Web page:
Thank you to everyone who attended the live webinar with the 2015 Young Investigator Award (YIA) winner. Below are responses to the questions posed during the live event. We hope this is a useful resource and thank our webinar attendees and our speakers, Xiwei (Emmi) Zheng (winner of the award; University of Nebraska-Lincoln) and Kelly Doering (Waters Corporation) for their time.
1. How do you prepare the HSA affinity columns for these studies?
Emmi: In these studies, HPLC-grade silica was prepared in a diol-bonded form and then oxidized to form aldehyde groups on the surface of the silica. The amine groups on HSA were then reacted with the aldehyde-activated silica through the Schiff Base method.
2. Does the interaction between the injected drug or hormone and HSA that is on the column affect the measurement of dissociation rate constant and association equilibrium constant?
Emmi: The ultrafast affinity extraction method introduced in this webinar was used to measure the dissociation rate constant and association equilibrium constant for the interaction between a solute and protein in an injected sample (i.e., a solution-phase interaction) instead of the interaction between injected solute with the immobilized protein on the column (i.e., a solid-phase interaction). The binding of drug or hormone to the immobilized HSA on the column was simply utilized for the extraction of free drug/solute fraction to aid in this analysis.
3. For the multi-dimensional HPAC system, how did you to determine the optimum time to place the second affinity column on-line with the first?
Emmi: In the multi-dimensional HPAC system, the time for placing the second affinity column on-line was controlled by a valve switching event in the HPLC system. This event occurred over the time frame when the free solute peak eluted from the first column and was about to enter the detector. As the switching time was increased, the apparent free fraction decreased and approached a constant value because less contamination was passed onto the second column. However, a loss of precision in the measured free fraction can also be observed if the switching event was too long, causing only a small amount of the free solute to be delivered to the second column. The combination of these effects created a relatively well-defined window of time for placing the second column online with the first column.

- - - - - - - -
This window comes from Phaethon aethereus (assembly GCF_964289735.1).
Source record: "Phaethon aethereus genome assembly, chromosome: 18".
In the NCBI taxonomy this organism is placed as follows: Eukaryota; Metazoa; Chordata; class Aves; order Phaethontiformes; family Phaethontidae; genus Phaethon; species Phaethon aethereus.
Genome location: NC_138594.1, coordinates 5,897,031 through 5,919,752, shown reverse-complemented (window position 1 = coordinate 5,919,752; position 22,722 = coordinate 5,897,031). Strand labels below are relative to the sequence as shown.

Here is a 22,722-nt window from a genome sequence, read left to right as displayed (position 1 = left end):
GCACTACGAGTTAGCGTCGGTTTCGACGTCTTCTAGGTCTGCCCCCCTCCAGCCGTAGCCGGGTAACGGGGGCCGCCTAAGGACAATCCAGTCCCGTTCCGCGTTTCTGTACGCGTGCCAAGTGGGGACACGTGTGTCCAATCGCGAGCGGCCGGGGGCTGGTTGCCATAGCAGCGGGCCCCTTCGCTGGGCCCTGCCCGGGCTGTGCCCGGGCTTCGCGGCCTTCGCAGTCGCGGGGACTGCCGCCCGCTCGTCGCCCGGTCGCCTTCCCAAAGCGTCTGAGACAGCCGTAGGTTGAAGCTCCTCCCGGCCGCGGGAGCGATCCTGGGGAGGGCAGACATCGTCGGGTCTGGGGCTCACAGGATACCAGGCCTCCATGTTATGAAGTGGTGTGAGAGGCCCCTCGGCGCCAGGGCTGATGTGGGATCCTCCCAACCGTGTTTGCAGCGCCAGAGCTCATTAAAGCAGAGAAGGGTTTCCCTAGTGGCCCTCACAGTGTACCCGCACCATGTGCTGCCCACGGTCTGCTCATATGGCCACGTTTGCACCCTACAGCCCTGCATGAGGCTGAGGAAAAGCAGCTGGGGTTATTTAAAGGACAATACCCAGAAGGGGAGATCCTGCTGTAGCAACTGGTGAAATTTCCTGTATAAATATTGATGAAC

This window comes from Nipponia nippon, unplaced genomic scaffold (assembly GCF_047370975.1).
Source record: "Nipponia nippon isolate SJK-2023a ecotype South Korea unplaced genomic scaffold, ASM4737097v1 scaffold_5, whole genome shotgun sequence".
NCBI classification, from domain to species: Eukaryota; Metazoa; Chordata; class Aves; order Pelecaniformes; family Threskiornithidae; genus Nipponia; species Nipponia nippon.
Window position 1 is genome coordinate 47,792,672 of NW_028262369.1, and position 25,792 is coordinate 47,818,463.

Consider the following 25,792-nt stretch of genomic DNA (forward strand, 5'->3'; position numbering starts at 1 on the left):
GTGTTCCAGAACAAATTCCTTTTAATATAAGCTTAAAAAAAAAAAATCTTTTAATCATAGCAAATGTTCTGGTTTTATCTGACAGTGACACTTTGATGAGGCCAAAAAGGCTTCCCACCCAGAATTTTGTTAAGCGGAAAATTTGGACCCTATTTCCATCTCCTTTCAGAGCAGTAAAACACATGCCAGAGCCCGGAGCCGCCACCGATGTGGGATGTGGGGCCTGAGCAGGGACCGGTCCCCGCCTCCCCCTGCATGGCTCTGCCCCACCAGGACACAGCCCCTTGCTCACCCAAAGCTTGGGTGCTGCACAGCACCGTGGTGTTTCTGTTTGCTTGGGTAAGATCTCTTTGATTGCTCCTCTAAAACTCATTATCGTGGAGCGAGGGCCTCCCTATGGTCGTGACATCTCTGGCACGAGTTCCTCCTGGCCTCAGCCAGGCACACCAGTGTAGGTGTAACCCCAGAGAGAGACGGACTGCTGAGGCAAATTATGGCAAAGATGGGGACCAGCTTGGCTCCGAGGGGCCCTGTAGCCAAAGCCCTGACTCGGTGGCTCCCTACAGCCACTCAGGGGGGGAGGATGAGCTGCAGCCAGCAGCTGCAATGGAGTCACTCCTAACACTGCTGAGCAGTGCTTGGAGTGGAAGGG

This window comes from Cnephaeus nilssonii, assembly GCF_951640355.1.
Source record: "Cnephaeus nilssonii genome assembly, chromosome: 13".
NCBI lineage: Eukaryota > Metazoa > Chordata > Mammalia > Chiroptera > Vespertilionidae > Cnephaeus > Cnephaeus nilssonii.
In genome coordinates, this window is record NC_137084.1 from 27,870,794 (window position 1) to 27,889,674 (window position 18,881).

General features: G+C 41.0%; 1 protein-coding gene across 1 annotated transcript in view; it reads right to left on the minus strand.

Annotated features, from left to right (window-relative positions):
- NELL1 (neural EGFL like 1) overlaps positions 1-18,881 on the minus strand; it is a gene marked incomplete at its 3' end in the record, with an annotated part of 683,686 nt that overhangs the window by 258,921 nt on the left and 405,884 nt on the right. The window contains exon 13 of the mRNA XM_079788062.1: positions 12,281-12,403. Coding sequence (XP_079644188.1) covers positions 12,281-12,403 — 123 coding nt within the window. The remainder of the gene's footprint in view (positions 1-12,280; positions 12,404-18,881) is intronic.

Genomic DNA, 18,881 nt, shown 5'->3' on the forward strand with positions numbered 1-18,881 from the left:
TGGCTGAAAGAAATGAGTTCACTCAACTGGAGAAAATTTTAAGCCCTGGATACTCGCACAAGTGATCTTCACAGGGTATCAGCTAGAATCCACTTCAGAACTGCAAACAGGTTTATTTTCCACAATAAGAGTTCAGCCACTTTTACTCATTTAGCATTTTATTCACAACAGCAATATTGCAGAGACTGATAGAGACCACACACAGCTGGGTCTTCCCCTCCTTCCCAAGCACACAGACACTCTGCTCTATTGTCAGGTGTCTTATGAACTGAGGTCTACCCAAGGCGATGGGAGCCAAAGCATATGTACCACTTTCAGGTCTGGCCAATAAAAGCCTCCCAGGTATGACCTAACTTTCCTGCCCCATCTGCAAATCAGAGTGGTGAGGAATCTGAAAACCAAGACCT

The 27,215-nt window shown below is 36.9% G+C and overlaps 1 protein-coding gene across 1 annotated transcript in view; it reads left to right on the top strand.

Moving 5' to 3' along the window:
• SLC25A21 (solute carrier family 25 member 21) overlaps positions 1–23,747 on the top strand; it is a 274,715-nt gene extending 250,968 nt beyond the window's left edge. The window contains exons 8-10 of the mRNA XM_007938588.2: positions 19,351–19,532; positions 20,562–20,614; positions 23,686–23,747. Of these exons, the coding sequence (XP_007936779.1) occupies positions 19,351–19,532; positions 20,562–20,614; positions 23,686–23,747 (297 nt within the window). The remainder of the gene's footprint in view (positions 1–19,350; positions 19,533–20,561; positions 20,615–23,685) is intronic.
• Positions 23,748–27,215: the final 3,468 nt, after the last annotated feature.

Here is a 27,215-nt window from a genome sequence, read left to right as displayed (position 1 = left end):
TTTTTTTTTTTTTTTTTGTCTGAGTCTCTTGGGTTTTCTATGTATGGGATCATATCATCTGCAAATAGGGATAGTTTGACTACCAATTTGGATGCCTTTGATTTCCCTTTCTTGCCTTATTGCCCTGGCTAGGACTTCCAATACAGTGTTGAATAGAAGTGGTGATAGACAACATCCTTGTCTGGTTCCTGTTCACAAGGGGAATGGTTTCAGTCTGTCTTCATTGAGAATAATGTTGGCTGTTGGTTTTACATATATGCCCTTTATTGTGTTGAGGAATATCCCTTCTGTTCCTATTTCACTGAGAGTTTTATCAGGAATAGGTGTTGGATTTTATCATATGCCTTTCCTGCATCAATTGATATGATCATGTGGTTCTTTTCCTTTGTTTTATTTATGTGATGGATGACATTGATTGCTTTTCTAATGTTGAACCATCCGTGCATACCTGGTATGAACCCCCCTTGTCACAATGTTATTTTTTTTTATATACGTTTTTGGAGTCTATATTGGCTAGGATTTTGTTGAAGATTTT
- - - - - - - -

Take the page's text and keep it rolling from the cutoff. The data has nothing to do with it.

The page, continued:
4. Is there a requirement for the flow rate applied in a multi-dimensional HPAC system?
Emmi: The initial flow rate that is used in the multi-dimensional HPAC system needs to be high enough to minimize the dissociation of the solute from its protein-bound form as the sample passes through the first column. At the time when the second column is placed on-line, the flow rate needs to be decreased to a low or medium flow rate for better isolation and resolution of the retained peak on the second column.
The full webinar is available here – Webinar with the 2015 Young Investigator Award (YIA) winner.